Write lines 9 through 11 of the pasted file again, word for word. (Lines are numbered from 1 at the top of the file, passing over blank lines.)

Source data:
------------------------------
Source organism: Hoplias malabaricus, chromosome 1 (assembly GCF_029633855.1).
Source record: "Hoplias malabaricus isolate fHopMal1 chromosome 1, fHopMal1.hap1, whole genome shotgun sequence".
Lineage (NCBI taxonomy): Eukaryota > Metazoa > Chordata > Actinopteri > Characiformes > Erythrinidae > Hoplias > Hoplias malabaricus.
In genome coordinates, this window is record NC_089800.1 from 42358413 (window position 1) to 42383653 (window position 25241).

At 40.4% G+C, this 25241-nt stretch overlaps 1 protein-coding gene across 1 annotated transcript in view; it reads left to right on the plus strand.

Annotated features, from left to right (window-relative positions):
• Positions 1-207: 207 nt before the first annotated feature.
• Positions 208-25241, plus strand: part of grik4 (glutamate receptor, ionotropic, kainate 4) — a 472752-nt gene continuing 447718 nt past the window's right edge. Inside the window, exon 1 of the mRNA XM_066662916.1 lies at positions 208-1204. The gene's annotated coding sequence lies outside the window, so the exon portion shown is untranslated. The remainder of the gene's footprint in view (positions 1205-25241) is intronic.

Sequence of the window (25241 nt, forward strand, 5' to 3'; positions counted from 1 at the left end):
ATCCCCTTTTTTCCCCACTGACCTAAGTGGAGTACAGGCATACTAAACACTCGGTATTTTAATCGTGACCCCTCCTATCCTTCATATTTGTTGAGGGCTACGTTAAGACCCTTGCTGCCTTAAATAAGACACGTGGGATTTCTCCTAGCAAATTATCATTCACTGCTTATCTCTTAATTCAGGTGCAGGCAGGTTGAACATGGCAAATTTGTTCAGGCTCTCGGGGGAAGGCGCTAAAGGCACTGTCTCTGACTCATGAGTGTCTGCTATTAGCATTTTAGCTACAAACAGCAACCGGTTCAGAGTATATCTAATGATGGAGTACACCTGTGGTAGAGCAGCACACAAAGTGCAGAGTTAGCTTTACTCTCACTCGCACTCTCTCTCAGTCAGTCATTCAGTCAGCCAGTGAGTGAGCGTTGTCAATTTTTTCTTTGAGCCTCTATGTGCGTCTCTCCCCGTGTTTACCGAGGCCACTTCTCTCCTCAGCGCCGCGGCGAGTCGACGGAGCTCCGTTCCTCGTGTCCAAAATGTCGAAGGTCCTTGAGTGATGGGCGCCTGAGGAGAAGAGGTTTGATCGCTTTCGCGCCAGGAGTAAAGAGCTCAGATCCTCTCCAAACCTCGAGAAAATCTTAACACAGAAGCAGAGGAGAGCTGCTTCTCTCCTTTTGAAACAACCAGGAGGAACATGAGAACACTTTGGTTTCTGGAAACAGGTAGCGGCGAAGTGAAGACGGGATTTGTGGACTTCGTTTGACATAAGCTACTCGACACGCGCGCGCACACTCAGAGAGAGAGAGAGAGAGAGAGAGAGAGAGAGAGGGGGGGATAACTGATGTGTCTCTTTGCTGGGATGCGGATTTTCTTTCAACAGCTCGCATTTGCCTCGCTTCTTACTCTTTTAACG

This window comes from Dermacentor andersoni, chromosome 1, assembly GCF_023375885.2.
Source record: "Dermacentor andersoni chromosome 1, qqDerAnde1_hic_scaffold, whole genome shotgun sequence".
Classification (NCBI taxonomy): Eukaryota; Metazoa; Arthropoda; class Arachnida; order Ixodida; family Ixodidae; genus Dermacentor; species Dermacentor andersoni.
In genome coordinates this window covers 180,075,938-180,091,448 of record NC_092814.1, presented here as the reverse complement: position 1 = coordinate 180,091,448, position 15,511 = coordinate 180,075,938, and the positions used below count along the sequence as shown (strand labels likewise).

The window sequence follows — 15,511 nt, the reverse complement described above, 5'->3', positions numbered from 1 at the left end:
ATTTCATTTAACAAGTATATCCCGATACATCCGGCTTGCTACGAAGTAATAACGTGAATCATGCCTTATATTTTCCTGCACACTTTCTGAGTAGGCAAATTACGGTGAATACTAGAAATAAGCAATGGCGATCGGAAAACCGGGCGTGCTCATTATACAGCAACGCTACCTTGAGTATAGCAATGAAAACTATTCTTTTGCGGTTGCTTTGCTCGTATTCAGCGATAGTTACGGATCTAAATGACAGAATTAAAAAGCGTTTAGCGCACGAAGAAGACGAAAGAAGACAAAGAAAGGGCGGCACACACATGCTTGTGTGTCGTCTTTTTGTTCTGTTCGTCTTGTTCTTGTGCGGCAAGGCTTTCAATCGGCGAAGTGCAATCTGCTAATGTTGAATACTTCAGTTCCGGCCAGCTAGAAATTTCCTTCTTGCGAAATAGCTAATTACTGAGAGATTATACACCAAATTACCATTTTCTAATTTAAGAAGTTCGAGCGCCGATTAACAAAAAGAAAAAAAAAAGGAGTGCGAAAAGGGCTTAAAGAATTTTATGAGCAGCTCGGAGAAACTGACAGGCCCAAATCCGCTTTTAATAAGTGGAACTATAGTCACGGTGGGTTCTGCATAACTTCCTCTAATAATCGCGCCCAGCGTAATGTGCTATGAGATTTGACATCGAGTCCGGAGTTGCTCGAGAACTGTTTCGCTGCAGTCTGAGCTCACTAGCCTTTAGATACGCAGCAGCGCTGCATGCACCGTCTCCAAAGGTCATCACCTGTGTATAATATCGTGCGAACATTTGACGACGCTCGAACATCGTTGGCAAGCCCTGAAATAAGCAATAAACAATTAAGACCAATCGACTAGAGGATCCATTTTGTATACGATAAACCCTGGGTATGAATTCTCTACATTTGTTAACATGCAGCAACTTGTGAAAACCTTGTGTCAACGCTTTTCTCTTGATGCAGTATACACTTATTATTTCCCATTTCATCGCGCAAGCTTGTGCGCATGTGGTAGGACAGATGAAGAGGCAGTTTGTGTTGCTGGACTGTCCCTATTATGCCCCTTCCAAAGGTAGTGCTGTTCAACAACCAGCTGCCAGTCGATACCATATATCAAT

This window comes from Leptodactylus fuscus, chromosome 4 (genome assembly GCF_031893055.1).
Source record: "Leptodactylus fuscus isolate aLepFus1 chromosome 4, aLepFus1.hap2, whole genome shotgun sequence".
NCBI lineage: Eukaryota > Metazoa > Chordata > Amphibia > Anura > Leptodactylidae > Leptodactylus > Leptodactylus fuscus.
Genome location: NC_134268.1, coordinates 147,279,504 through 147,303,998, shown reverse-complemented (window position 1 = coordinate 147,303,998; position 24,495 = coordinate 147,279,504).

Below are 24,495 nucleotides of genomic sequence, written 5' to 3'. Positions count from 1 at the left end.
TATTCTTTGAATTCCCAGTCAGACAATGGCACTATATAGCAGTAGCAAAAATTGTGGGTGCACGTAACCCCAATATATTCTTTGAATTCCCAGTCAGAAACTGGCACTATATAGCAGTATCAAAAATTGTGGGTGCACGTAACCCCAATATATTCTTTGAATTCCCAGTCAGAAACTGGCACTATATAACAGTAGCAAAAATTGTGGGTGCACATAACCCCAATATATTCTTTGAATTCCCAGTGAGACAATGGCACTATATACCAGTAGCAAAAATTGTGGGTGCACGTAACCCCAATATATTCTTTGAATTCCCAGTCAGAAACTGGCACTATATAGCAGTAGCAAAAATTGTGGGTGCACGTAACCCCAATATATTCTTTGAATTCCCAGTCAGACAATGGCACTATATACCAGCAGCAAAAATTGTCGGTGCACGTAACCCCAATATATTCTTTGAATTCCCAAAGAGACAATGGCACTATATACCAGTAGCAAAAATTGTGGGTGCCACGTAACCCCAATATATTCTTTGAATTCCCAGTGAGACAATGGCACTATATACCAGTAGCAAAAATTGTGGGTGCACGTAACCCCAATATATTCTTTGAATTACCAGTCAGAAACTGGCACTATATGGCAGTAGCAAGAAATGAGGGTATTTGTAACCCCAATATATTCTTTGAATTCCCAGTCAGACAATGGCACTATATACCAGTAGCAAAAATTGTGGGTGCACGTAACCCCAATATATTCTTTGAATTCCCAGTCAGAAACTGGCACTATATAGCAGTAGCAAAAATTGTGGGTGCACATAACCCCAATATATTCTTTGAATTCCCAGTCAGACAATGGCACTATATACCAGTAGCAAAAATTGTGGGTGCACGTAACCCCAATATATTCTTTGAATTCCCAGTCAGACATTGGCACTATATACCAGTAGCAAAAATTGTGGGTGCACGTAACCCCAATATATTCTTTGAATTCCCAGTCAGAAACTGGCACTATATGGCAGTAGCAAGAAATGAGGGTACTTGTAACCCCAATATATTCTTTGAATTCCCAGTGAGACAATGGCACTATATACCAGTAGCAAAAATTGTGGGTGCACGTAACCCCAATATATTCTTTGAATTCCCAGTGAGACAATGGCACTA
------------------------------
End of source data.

Sequence of the window (25241 nt, forward strand, 5' to 3'; positions counted from 1 at the left end):
ATCCCCTTTTTTCCCCACTGACCTAAGTGGAGTACAGGCATACTAAACACTCGGTATTTTAATCGTGACCCCTCCTATCCTTCATATTTGTTGAGGGCTACGTTAAGACCCTTGCTGCCTTAAATAAGACACGTGGGATTTCTCCTAGCAAATTATCATTCACTGCTTATCTCTTAATTCAGGTGCAGGCAGGTTGAACATGGCAAATTTGTTCAGGCTCTCGGGGGAAGGCGCTAAAGGCACTGTCTCTGACTCATGAGTGTCTGCTATTAGCATTTTAGCTACAAACAGCAACCGGTTCAGAGTATATCTAATGATGGAGTACACCTGTGGTAGAGCAGCACACAAAGTGCAGAGTTAGCTTTACTCTCACTCGCACTCTCTCTCAGTCAGTCATTCAGTCAGCCAGTGAGTGAGCGTTGTCAATTTTTTCTTTGAGCCTCTATGTGCGTCTCTCCCCGTGTTTACCGAGGCCACTTCTCTCCTCAGCGCCGCGGCGAGTCGACGGAGCTCCGTTCCTCGTGTCCAAAATGTCGAAGGTCCTTGAGTGATGGGCGCCTGAGGAGAAGAGGTTTGATCGCTTTCGCGCCAGGAGTAAAGAGCTCAGATCCTCTCCAAACCTCGAGAAAATCTTAACACAGAAGCAGAGGAGAGCTGCTTCTCTCCTTTTGAAACAACCAGGAGGAACATGAGAACACTTTGGTTTCTGGAAACAGGTAGCGGCGAAGTGAAGACGGGATTTGTGGACTTCGTTTGACATAAGCTACTCGACACGCGCGCGCACACTCAGAGAGAGAGAGAGAGAGAGAGAGAGAGAGAGAGGGGGGGATAACTGATGTGTCTCTTTGCTGGGATGCGGATTTTCTTTCAACAGCTCGCATTTGCCTCGCTTCTTACTCTTTTAACG

This window comes from Dermacentor andersoni, chromosome 1, assembly GCF_023375885.2.